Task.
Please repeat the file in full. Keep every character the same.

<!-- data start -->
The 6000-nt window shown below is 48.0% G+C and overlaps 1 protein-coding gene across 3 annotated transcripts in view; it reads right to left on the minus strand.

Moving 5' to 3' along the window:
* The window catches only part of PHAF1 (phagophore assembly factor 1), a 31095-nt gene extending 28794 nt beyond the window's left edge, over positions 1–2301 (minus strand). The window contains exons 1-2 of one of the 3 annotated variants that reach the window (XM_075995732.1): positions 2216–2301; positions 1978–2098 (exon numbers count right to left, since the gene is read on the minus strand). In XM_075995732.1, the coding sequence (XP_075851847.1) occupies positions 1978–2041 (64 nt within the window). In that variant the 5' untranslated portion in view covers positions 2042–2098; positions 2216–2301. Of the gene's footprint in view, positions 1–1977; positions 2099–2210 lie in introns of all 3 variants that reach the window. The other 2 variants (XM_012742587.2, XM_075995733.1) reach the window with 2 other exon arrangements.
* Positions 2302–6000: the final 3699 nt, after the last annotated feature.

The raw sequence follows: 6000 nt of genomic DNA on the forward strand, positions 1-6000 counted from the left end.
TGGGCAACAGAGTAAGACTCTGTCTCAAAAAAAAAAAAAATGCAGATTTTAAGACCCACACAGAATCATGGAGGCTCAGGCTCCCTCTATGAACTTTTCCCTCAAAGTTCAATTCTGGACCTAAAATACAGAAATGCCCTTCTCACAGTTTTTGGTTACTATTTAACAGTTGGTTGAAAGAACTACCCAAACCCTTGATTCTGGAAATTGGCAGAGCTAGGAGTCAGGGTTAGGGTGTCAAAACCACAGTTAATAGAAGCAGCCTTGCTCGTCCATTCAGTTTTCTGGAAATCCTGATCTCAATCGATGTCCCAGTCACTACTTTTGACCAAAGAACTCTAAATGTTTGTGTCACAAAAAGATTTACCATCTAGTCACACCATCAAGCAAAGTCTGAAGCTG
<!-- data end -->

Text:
The 6000-nt window shown below is 48.0% G+C and overlaps 1 protein-coding gene across 3 annotated transcripts in view; it reads right to left on the minus strand.

Moving 5' to 3' along the window:
* The window catches only part of PHAF1 (phagophore assembly factor 1), a 31095-nt gene extending 28794 nt beyond the window's left edge, over positions 1–2301 (minus strand). The window contains exons 1-2 of one of the 3 annotated variants that reach the window (XM_075995732.1): positions 2216–2301; positions 1978–2098 (exon numbers count right to left, since the gene is read on the minus strand). In XM_075995732.1, the coding sequence (XP_075851847.1) occupies positions 1978–2041 (64 nt within the window). In that variant the 5' untranslated portion in view covers positions 2042–2098; positions 2216–2301. Of the gene's footprint in view, positions 1–1977; positions 2099–2210 lie in introns of all 3 variants that reach the window. The other 2 variants (XM_012742587.2, XM_075995733.1) reach the window with 2 other exon arrangements.
* Positions 2302–6000: the final 3699 nt, after the last annotated feature.

The raw sequence follows: 6000 nt of genomic DNA on the forward strand, positions 1-6000 counted from the left end.
TGGGCAACAGAGTAAGACTCTGTCTCAAAAAAAAAAAAAATGCAGATTTTAAGACCCACACAGAATCATGGAGGCTCAGGCTCCCTCTATGAACTTTTCCCTCAAAGTTCAATTCTGGACCTAAAATACAGAAATGCCCTTCTCACAGTTTTTGGTTACTATTTAACAGTTGGTTGAAAGAACTACCCAAACCCTTGATTCTGGAAATTGGCAGAGCTAGGAGTCAGGGTTAGGGTGTCAAAACCACAGTTAATAGAAGCAGCCTTGCTCGTCCATTCAGTTTTCTGGAAATCCTGATCTCAATCGATGTCCCAGTCACTACTTTTGACCAAAGAACTCTAAATGTTTGTGTCACAAAAAGATTTACCATCTAGTCACACCATCAAGCAAAGTCTGAAGCTG